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The Scarlet & Black

The Scarlet & Black

Hate crime policy grows

By Mando Montaño

The two largest student interest groups on campus, No Limits Project (NLP) and SGA have started a discussion and broken ground on a new hate crime response policy. NLP, which was founded last semester, generated support throughout the year through persistent activism. While both groups have their own projects, the two have already begun collaborating on common ground.

“There is a hate crimes response policy in the works right now that will soon be released to the campus,” said Virginia Andersen ’10, a NLP member who met with SGA President Harry Krejsa.“We want to make sure that students can give their commentary and that it gets pushed through.”
Andersen hopes to see the response policy include a preventative measure against hate crimes and include student input. Krejsa also cited the need for a new policy that would encourage a campus-wide discussion after a hate crime is committed on campus.

“[There is] a need for education after a hate crime, and educational provisions that will also serve as preventative measures,” Krejsa said. “Elena Bernal is really committed to getting a good deal of student input on the hate response policy, but she’s also really committed on making a community device.”

Krejsa believes that by restructuring the College Hearing Board to allow more student involvement and establishing records of past cases, students can make decisions based on precedent.

“We’re trying to make the students on College Hearing board more empowered and we’re trying to make the procedures on both disciplinary boards more transparent.” Krejsa said.

One of the primary goals of NLP, along with the creation of a hate crime policy, this semester is the re-establishment of need-blind admissions for international students that existed up until three years ago, and to add a guarantee to meet the full financial need of international students.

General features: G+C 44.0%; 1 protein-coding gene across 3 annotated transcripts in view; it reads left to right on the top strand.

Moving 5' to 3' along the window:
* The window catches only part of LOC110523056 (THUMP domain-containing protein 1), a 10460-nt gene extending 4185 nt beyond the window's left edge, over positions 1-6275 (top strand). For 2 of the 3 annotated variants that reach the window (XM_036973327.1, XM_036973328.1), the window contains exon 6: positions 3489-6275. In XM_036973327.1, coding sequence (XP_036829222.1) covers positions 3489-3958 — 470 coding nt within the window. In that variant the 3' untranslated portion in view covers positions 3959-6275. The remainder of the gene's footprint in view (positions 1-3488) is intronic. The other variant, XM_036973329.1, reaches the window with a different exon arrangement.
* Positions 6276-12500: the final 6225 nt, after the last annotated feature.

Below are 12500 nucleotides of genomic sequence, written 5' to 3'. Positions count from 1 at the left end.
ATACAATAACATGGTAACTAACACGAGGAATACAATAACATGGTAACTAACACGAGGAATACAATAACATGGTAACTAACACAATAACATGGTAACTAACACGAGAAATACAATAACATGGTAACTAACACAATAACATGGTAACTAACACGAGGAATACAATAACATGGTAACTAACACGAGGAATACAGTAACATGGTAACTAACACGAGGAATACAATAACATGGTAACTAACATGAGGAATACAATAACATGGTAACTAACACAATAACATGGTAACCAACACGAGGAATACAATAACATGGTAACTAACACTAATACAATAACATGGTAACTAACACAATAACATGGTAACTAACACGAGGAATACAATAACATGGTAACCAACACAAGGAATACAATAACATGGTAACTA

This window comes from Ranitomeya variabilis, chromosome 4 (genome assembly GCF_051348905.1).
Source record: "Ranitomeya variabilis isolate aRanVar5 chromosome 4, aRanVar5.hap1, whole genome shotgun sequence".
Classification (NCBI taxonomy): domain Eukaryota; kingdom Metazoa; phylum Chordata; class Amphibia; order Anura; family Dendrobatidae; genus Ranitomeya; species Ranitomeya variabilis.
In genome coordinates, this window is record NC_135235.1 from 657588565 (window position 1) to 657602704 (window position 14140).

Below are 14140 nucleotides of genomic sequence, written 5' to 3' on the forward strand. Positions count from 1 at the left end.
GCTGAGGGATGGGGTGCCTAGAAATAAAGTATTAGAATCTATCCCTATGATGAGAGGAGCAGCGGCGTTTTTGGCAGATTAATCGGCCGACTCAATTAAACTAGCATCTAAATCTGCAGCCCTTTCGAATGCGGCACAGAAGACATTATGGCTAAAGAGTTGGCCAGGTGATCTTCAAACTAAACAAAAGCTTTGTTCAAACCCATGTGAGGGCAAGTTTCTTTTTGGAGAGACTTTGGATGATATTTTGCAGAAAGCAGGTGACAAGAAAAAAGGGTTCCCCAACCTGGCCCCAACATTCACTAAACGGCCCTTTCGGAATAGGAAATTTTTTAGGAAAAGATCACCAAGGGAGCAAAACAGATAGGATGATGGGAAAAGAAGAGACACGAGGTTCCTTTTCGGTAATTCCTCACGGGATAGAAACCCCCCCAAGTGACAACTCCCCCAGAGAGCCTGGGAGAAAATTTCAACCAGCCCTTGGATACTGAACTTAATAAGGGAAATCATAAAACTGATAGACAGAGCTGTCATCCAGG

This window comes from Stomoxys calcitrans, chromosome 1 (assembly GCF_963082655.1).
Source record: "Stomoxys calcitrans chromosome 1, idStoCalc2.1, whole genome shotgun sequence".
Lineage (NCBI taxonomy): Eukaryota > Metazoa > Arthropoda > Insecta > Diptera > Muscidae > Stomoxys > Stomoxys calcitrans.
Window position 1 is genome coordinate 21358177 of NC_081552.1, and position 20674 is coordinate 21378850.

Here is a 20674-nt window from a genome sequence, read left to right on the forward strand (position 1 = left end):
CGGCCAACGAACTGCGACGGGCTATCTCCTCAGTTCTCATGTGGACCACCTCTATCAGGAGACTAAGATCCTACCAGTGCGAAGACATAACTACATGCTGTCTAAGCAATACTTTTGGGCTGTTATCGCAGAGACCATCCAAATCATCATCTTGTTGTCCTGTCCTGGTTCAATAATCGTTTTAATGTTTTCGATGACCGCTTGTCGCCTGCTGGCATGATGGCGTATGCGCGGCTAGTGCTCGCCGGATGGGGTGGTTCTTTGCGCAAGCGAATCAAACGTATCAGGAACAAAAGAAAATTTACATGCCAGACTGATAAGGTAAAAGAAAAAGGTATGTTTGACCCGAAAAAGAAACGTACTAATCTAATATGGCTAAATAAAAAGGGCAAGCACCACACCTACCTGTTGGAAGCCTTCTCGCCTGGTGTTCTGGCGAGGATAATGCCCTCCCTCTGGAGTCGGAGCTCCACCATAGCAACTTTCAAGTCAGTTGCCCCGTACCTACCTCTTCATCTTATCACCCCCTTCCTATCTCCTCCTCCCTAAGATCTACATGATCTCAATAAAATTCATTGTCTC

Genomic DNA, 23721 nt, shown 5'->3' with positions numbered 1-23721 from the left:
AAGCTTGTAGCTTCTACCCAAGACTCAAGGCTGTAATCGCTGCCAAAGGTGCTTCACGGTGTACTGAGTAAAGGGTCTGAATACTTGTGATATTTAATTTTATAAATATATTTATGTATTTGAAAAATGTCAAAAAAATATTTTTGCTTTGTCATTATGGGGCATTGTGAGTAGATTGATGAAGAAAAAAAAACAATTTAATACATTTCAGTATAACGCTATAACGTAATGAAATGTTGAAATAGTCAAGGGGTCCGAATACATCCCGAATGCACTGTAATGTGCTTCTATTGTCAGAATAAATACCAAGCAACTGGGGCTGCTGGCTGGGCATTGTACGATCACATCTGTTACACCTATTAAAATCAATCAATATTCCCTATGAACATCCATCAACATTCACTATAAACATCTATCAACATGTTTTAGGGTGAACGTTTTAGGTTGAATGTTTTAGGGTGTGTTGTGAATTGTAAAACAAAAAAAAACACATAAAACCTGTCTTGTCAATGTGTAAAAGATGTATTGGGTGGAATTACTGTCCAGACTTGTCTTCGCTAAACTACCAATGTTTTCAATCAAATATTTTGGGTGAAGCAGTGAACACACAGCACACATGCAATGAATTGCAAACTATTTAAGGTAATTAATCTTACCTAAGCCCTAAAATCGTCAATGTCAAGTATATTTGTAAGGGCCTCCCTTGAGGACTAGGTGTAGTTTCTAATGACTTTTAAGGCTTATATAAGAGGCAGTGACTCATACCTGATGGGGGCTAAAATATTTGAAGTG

“The current policy allows international students to be rejected because of financial considerations, and it’s kind of unfair,” Andersen said. ”When you’re a student, you’re entering a stage of adulthood, and you should be able to decide if you want to go into debt.”

As well as establishing need-blind admissions, NLP also wants a revision of the current emissions reduction at the college and create an in-house mental health service. Krejsa is eager to add two full time mental health workers to the college.

“[The creation of an in-house mental health service] has been on top of student demand for sometime,” Krejsa said. “We’ll be recruiting several students to help with the search.”

Andersen and Krejsa want both groups to continue working with each other beyond the hate crime response policy.

“We’re both in contact with each other,” Krejsa said. “We’re both committed to moving past the conflict last year and are committed to maintaining a productive relationship.”

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